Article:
Every year the APTA surveys the industry to estimate the number of courts. In the most recent survey, the respondents indicated there are about 1,566 courts in 30 states and Toronto, Canada. About 98% of the courts are in 21 states.
Slightly more than half of the courts have batteries of three or more courts; about 36% have batteries of four or more courts. Having at least three adjacent courts is essential for hosting leagues and tournaments. Finally, about 82% of courts are at private facilities.
Accomplishments of the APTA
The national governing body for platform tennis has been active and effective for almost 90 years. After the May 2022 annual meeting, the APTA hosted an online update and review of the past season (September 2021 through March 2022). The primary theme was growth, albeit on a smaller scale than tennis or pickleball. Highlights are listed below.
There were over 250 APTA-sanctioned tournaments.
About 500 people participated in the APTA national team championships.
There were about 700 players in the 17 APTA PTI national championships. The PTI is the national rating system.
The APTA has a one-million-dollar budget.
APTA membership was up 21% to over 29,000
There was about $200,000 allocated for court construction grants and loans.
Next season, the APTA plans to expand its relationship with MiPaddle (https://mipaddle.co/) and migrate their traditional magazine content to multi-channel distribution. Finally, the APTA plans to livestream 13 of the 14 events on the upcoming APTA Tour.
Throughout the sport's extended history, quality instruction has intermittently been a major part of the sport.
During the 1970s, Doug Russell founded the American Professional Platform Tennis Association (APPTA) to certify teaching professionals. After several years, the organization died out, but it left its mark on the sport. It set the standards for teaching the sport.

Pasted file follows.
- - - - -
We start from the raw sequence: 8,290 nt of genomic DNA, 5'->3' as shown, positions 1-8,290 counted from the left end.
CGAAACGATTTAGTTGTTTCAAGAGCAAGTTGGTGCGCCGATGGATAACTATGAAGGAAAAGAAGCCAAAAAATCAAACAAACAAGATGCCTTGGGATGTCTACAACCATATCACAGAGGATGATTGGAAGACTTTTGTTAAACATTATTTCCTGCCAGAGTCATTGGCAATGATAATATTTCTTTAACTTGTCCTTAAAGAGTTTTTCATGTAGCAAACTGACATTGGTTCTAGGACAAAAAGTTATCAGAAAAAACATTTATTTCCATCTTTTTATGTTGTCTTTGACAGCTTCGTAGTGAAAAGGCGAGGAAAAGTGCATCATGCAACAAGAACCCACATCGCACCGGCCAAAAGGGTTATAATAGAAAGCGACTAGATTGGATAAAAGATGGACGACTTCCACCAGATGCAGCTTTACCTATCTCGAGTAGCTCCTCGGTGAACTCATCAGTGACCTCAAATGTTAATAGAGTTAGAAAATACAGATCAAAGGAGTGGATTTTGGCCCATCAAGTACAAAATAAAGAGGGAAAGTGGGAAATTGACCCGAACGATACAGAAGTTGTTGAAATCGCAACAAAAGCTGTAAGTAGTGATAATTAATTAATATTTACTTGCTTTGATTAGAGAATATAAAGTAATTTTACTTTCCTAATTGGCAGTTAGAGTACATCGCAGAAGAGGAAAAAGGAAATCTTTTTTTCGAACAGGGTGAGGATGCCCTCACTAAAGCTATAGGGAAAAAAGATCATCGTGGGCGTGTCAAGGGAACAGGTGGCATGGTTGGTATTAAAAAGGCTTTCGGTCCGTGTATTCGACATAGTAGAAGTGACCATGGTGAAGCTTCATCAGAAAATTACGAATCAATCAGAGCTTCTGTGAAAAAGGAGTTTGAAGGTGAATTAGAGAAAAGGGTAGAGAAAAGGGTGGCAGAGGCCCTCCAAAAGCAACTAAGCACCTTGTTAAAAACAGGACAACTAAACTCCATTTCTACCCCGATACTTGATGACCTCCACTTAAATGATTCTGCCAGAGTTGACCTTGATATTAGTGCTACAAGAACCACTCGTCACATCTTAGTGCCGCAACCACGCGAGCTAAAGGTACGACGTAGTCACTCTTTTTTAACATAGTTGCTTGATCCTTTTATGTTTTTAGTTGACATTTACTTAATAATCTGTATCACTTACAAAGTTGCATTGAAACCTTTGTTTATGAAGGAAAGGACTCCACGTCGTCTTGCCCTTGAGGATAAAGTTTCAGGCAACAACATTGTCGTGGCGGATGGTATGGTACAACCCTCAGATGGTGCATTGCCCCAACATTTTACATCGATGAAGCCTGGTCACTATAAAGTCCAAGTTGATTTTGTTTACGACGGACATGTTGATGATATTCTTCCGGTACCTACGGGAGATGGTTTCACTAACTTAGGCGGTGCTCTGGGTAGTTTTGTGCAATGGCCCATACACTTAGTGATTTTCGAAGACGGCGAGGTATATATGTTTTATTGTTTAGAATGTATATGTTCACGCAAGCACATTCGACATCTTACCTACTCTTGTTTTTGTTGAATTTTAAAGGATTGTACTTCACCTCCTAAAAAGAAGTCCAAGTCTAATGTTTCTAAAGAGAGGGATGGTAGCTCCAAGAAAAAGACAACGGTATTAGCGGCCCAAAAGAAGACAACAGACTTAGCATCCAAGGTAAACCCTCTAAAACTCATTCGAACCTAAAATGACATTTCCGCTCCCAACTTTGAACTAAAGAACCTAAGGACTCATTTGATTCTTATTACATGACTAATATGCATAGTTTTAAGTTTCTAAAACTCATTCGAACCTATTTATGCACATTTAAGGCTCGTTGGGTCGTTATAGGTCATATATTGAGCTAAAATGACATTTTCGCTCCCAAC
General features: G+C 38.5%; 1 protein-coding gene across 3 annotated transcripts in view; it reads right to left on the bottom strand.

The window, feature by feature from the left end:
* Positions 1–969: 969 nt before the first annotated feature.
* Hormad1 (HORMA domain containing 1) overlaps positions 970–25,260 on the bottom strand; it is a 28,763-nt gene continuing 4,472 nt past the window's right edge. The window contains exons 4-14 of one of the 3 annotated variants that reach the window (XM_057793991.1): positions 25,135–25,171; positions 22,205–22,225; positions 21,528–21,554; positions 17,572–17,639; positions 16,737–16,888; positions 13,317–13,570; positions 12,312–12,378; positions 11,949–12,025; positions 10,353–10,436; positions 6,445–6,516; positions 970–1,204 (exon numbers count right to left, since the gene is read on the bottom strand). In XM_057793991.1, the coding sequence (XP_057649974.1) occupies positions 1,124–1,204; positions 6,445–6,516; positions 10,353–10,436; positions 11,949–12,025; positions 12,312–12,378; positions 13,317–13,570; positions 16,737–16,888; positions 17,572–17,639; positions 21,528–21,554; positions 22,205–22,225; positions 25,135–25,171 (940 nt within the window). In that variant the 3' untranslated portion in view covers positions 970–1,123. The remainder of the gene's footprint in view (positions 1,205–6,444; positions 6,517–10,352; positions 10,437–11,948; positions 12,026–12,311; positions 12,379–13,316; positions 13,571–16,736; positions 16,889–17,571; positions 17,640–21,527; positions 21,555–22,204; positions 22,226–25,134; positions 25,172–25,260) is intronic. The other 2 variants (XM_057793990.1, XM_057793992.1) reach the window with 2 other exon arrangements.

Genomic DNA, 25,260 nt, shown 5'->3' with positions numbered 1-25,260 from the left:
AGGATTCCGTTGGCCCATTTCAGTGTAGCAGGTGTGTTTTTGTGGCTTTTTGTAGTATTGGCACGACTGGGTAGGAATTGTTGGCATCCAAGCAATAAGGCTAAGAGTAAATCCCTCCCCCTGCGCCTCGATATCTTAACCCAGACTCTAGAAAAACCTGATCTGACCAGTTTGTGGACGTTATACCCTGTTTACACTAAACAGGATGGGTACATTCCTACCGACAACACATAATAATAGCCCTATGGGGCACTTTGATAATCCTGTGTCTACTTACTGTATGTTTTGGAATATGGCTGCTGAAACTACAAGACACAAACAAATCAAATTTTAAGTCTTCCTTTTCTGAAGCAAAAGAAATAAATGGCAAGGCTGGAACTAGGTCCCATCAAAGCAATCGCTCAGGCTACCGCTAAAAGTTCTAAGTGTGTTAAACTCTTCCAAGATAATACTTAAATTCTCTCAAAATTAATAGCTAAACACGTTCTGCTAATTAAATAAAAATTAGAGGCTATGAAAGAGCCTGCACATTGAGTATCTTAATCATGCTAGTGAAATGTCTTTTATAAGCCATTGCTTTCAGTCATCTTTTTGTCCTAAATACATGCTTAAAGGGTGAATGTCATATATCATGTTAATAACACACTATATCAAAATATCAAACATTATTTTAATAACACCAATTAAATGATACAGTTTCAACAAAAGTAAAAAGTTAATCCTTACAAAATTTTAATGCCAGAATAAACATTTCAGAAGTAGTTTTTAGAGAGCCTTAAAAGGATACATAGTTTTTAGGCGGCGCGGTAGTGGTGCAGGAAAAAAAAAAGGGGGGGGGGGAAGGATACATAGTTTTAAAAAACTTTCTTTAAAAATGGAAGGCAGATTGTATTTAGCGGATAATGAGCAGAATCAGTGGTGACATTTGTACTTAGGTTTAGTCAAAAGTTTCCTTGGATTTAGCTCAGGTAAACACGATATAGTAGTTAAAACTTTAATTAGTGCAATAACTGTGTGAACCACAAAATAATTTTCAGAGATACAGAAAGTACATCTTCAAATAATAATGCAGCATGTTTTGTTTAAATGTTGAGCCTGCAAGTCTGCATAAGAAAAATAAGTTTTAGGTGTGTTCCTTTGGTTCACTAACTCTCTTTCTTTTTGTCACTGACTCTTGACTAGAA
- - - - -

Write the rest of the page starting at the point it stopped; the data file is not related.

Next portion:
During the late 1990s, Gary Horvath led a group of teaching professionals to organize a trade association for teaching professionals. The group re-established the standards for teaching the sport. In 2000, the USA Professional Platform Tennis Association (USA PPTA) was incorporated in Colorado, and in 2015, it merged with the USPTA.
The Professional Platform Tennis Registry (PPTR) was founded in 2020 to educate, certify, and serve those professionals teaching the growing sport of platform tennis. The PPTR is the official education and certification partner of the APTA. In that capacity, the PPTR has partnered with the APTA to increase participation by providing relevant certification and education opportunities for PPTR members (https://pptrplatformtennis.org/). An Advisory Board of Directors, chaired by Jack Waite, oversees the PPTR.
Currently, the PPTR has about 350 certified members. Between now and the end of September, it has workshops scheduled for Montclair, Rochester, Boston, and St. Louis.
Like all sports, the platform tennis industry faces challenges.
The greatest challenge is the lack of awareness of the sport. Platform tennis participation has increased as fanatics have moved to places like Georgia and Colorado and built courts.
Most courts are at private, exclusive clubs. Less than one-in-five courts are at a public facility.
Most courts are made from aluminum and very expensive to build.
On a positive note, platform tennis is easy to learn, the equipment is inexpensive, and the sport ranks high on the social and fun scale.
See you on the courts!